More Locations, More Risks

News stories about data breaches at retail establishments appear all too frequently these days. Target captured the headlines late last year when 40 million customers had their records stolen. In 2014, Michael’sP.F. Chang’s, and now Home Depot have all made headlines after suffering massive data breaches.

Why are so many brick and mortar stores under constant attack when tech-based, data-heavy online retailers like Amazon seem like better targets? Online stores are not immune, far from it, but the technology used to run online stores is frequently updated to improve customer experience, close known security holes, or stay one step ahead of the competitors. At the same time, the hardware in brick and mortar stores is replaced and updated much less frequently, creating an environment ripe for exploitation.

Credit Card Payment Systems

Restaurants, gas stations, and retailers have all come to rely on the quick credit card swipe as a method of payment. It’s estimated that more than 66% of purchases are done with credit cards, debit cards, or gift cards. Online retailers also rely on credit card purchases, but their systems don’t require a swipe and the lack of hardware makes it more cost-effective to update the software. Conversely, older credit card scanners may sit in place without being replaced or updated for years in physical stores. Recent breaches have taught us that these systems need to be evaluated regularly to ensure that they provide appropriate security.


At Target, attackers found an entry point through an outside HVAC servicing company. Geographically diverse physical locations require facilities maintenance and management that is equally diverse, giving more people access to systems. When you operate lots of stores, top-to-bottom security assessments and mature IT governance are essential, because they allow you to review every entry point—from employee logons to price scanners—and determine where the risks are, mitigating them before criminals exploit them.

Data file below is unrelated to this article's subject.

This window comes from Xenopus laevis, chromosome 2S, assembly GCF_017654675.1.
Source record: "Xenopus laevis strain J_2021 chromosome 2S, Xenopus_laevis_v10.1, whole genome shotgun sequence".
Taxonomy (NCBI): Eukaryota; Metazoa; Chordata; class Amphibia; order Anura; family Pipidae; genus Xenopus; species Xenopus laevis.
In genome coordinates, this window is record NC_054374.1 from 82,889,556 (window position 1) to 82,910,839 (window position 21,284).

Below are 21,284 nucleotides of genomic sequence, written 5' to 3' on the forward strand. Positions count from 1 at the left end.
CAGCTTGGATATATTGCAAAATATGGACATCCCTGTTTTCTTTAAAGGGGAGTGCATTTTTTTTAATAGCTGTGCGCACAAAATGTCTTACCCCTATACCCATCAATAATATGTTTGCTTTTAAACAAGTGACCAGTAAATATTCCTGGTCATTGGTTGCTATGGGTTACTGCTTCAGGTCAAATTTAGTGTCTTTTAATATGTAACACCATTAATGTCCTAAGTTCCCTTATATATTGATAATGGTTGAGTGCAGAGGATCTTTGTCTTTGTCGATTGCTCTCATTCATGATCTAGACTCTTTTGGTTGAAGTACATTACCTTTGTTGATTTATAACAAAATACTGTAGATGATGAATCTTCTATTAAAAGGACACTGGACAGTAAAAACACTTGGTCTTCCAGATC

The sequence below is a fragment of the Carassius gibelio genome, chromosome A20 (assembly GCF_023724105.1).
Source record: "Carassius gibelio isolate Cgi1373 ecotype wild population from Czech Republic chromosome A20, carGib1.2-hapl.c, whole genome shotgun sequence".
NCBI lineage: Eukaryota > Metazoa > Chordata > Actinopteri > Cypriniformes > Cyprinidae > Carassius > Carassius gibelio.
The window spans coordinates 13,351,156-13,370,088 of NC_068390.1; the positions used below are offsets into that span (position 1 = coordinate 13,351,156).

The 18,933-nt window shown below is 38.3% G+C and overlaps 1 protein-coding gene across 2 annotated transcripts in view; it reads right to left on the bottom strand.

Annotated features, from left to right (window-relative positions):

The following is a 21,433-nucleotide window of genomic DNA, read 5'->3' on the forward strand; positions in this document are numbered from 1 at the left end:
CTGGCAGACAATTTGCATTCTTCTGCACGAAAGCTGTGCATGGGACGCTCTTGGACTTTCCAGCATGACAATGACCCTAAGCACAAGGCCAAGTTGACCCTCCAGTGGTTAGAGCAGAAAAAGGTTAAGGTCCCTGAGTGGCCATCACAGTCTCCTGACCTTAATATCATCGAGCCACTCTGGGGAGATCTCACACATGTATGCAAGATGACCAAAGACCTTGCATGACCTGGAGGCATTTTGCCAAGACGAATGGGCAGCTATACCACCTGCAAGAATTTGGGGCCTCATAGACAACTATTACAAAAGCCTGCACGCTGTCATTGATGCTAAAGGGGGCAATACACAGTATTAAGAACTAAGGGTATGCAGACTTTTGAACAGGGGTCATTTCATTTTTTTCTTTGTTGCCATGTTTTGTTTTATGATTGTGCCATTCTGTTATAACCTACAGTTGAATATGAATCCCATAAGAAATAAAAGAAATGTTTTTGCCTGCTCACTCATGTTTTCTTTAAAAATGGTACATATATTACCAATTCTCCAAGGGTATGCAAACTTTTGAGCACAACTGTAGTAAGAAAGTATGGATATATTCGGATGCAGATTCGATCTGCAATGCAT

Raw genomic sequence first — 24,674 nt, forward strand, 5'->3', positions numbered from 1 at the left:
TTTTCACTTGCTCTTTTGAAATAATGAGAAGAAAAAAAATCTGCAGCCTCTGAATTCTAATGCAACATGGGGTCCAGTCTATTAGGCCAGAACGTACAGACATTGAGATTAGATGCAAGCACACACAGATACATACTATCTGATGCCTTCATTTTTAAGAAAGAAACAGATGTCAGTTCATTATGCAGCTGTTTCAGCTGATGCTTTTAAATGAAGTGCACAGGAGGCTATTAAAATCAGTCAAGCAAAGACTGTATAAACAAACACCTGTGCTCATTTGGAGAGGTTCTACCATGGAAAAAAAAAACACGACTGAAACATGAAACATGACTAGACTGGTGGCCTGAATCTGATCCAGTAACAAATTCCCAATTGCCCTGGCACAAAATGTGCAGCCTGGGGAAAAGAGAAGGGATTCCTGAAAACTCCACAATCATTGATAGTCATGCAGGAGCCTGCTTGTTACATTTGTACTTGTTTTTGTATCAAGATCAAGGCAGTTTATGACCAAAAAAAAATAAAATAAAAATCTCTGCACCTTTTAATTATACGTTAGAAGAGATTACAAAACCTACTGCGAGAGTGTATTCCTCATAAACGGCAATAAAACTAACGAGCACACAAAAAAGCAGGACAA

In-store Tech

The hackers who infiltrated T.J. Maxx’s systems a few years ago, perpetrating the largest data breach ever at the time, exploited weak encryption on wireless networks in some stores. For businesses that rely on geographic distribution to attract customers, there are more opportunities for individual stores to fall through the cracks or for individual employees to facilitate a breach, accidentally or intentionally. Comprehensive risk management helps business develop multi-year risk plans that keep the organization focused on risk mitigation.

Protect Your Business & Your Customer Data

Businesses with numerous physical locations face many unique threats. It is possible to mitigate the risks, but doing so requires a well-established, consistently applied, up-to-date culture of risk management. There are some costs associated with implementing this, but they are significantly smaller than the costs of a large, newsworthy breach that erodes customer trust and weakens sales.